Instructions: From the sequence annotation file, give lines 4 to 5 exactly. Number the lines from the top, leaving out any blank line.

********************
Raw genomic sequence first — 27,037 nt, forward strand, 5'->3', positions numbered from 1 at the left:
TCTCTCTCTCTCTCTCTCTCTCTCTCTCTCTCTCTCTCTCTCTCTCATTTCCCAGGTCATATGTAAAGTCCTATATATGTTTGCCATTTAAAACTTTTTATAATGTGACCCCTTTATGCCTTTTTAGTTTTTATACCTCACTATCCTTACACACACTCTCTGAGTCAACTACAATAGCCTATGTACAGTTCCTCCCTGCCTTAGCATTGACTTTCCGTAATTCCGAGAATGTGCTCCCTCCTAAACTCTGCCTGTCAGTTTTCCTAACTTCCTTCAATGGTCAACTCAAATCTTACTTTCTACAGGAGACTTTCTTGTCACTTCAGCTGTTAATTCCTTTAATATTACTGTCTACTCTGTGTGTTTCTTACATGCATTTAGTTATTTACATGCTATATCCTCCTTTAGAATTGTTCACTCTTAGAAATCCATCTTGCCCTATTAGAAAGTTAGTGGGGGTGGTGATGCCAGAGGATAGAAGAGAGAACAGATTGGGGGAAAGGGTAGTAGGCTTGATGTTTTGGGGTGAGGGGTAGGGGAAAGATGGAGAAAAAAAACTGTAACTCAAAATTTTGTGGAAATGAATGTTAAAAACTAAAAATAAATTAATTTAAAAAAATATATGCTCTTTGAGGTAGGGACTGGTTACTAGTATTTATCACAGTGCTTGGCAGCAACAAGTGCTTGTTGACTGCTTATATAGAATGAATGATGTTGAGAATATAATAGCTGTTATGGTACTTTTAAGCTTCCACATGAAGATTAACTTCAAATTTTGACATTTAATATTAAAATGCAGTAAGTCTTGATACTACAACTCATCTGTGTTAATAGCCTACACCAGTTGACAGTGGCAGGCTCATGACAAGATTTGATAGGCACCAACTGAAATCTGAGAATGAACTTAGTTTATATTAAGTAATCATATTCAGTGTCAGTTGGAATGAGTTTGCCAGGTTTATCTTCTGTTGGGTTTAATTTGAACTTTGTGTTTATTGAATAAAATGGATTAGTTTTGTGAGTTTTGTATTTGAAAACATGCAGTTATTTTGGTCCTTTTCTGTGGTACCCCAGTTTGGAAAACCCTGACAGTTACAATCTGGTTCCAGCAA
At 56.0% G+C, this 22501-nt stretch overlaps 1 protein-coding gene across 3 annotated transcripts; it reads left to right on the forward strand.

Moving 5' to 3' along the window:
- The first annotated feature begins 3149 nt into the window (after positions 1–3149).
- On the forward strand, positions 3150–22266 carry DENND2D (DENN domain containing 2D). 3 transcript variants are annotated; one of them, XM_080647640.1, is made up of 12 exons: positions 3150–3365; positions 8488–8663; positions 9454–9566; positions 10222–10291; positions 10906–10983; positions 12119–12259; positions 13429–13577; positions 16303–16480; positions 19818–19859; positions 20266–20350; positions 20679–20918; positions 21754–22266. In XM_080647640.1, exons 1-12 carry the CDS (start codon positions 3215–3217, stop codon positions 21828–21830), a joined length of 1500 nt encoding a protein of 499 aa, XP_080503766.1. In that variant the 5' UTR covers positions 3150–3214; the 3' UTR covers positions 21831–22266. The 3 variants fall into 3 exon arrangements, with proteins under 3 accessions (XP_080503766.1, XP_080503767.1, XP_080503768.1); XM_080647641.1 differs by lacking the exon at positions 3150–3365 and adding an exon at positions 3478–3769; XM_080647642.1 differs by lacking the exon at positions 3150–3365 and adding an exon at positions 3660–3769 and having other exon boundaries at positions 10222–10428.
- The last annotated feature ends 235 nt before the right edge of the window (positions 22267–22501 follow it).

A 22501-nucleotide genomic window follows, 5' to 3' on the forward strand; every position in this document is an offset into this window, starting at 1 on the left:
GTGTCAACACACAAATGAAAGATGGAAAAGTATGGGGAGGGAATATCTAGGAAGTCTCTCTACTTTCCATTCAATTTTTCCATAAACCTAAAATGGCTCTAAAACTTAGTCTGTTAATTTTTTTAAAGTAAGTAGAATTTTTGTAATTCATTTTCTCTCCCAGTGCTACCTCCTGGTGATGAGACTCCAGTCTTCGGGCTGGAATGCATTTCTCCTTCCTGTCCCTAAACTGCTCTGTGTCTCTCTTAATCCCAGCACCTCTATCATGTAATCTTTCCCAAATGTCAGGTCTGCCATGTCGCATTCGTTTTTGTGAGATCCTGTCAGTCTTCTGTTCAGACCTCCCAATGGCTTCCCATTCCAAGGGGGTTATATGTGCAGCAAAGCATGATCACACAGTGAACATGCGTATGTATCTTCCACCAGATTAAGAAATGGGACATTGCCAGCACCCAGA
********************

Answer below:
Moving 5' to 3' along the window:
- The first annotated feature begins 3149 nt into the window (after positions 1–3149).